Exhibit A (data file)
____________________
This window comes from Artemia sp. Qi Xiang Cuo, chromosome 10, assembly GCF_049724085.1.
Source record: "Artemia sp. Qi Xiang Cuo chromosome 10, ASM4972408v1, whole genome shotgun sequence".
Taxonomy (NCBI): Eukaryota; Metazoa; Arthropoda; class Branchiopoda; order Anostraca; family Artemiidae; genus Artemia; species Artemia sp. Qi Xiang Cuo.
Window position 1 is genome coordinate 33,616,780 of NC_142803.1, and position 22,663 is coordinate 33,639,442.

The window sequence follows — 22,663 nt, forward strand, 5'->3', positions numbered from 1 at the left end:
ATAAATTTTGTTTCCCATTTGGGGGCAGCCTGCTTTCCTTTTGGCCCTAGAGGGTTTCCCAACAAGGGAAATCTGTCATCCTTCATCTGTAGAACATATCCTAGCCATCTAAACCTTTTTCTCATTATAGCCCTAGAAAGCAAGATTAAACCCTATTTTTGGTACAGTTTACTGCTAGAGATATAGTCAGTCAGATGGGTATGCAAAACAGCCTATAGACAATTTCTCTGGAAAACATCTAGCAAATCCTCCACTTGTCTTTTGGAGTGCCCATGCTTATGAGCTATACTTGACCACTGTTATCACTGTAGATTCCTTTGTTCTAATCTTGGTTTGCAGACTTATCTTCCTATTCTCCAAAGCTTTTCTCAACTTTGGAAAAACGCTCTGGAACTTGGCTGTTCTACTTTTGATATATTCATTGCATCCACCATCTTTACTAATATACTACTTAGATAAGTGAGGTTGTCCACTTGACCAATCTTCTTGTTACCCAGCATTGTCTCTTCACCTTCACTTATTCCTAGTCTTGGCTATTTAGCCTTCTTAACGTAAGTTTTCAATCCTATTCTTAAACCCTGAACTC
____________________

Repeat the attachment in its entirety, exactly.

This window comes from Artemia sp. Qi Xiang Cuo, chromosome 10, assembly GCF_049724085.1.
Source record: "Artemia sp. Qi Xiang Cuo chromosome 10, ASM4972408v1, whole genome shotgun sequence".
Taxonomy (NCBI): Eukaryota; Metazoa; Arthropoda; class Branchiopoda; order Anostraca; family Artemiidae; genus Artemia; species Artemia sp. Qi Xiang Cuo.
Window position 1 is genome coordinate 33,616,780 of NC_142803.1, and position 22,663 is coordinate 33,639,442.

The window sequence follows — 22,663 nt, forward strand, 5'->3', positions numbered from 1 at the left end:
ATAAATTTTGTTTCCCATTTGGGGGCAGCCTGCTTTCCTTTTGGCCCTAGAGGGTTTCCCAACAAGGGAAATCTGTCATCCTTCATCTGTAGAACATATCCTAGCCATCTAAACCTTTTTCTCATTATAGCCCTAGAAAGCAAGATTAAACCCTATTTTTGGTACAGTTTACTGCTAGAGATATAGTCAGTCAGATGGGTATGCAAAACAGCCTATAGACAATTTCTCTGGAAAACATCTAGCAAATCCTCCACTTGTCTTTTGGAGTGCCCATGCTTATGAGCTATACTTGACCACTGTTATCACTGTAGATTCCTTTGTTCTAATCTTGGTTTGCAGACTTATCTTCCTATTCTCCAAAGCTTTTCTCAACTTTGGAAAAACGCTCTGGAACTTGGCTGTTCTACTTTTGATATATTCATTGCATCCACCATCTTTACTAATATACTACTTAGATAAGTGAGGTTGTCCACTTGACCAATCTTCTTGTTACCCAGCATTGTCTCTTCACCTTCACTTATTCCTAGTCTTGGCTATTTAGCCTTCTTAACGTAAGTTTTCAATCCTATTCTTAAACCCTGAACTC